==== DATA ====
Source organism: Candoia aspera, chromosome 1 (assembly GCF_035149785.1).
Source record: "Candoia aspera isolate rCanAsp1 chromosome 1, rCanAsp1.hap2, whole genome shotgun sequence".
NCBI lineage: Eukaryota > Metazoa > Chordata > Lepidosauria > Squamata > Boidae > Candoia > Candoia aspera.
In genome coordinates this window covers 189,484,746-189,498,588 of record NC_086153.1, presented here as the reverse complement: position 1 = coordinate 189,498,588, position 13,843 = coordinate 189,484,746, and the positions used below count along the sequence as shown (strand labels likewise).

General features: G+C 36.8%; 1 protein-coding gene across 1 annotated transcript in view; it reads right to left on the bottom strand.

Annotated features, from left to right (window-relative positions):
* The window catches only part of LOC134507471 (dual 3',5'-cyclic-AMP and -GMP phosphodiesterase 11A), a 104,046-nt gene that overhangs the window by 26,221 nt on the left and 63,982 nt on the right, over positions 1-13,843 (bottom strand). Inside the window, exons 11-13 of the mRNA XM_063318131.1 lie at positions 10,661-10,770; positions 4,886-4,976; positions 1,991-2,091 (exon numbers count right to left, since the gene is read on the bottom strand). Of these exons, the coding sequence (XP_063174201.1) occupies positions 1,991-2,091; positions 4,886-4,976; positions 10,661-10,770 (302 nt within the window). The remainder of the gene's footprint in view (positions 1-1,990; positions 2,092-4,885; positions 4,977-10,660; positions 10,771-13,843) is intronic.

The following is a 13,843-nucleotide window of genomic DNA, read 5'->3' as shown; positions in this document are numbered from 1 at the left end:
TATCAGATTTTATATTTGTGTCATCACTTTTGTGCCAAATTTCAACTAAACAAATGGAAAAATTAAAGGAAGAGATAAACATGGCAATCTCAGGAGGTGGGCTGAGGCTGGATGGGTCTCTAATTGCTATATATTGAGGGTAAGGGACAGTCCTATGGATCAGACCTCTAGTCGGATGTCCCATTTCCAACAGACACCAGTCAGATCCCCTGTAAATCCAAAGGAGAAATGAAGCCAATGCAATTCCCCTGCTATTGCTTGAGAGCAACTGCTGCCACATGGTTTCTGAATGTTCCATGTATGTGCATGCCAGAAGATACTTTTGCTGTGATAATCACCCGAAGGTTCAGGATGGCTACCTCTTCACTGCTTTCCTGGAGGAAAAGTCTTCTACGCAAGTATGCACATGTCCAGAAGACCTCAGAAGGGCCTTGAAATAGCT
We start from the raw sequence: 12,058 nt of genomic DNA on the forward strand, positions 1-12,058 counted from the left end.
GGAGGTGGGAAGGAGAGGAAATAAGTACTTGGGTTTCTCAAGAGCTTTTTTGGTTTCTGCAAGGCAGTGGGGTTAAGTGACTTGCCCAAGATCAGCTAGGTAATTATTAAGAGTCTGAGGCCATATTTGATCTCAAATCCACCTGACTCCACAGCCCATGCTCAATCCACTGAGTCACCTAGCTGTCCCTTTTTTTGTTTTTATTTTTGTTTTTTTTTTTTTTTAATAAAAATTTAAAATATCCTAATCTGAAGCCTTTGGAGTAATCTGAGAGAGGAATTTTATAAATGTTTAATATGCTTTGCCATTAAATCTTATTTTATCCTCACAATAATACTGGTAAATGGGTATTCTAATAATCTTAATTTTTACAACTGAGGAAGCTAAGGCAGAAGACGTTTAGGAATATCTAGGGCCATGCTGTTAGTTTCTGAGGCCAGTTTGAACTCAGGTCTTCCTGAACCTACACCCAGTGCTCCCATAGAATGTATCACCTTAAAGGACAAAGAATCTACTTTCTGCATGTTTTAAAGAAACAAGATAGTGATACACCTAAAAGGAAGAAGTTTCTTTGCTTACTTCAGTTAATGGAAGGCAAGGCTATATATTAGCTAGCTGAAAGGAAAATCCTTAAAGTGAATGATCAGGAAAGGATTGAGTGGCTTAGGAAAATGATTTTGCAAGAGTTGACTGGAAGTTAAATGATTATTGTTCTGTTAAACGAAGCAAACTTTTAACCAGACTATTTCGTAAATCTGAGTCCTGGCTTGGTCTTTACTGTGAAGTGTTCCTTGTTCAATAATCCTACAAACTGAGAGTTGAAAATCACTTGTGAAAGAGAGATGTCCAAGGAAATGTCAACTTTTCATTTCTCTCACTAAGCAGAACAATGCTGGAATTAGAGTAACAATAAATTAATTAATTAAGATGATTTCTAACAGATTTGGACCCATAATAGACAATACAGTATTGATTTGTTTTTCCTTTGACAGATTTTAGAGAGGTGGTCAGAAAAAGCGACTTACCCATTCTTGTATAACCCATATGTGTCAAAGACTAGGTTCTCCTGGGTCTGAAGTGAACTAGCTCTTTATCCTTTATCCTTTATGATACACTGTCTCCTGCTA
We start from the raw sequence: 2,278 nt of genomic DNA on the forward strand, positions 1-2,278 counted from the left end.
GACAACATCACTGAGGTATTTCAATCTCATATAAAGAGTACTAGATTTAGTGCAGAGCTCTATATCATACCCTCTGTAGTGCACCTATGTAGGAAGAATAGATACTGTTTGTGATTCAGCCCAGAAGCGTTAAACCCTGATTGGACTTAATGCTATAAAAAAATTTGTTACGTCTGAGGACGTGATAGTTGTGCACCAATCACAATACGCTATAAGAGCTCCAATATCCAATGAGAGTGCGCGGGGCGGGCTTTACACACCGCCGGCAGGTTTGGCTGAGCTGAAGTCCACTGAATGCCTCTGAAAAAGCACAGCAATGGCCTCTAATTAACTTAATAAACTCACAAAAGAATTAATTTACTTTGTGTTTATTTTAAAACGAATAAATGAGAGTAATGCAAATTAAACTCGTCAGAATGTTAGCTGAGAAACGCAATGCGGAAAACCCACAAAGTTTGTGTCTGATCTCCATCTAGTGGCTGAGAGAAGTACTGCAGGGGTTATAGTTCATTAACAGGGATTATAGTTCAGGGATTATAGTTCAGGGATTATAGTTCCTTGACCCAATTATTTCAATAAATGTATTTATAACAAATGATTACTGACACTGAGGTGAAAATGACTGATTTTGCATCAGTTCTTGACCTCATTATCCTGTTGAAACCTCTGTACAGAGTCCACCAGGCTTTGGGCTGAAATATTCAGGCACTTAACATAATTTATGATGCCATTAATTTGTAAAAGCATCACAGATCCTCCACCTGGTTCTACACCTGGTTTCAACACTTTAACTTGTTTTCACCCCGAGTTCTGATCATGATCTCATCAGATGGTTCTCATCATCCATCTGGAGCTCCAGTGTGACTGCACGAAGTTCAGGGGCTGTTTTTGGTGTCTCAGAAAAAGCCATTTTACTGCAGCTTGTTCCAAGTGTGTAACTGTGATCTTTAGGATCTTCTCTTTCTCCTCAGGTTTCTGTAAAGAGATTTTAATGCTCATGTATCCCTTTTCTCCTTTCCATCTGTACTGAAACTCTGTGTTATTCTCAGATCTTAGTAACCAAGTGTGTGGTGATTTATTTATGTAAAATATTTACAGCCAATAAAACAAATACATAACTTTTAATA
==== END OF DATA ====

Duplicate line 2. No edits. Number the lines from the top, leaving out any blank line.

Source record: "Candoia aspera isolate rCanAsp1 chromosome 1, rCanAsp1.hap2, whole genome shotgun sequence".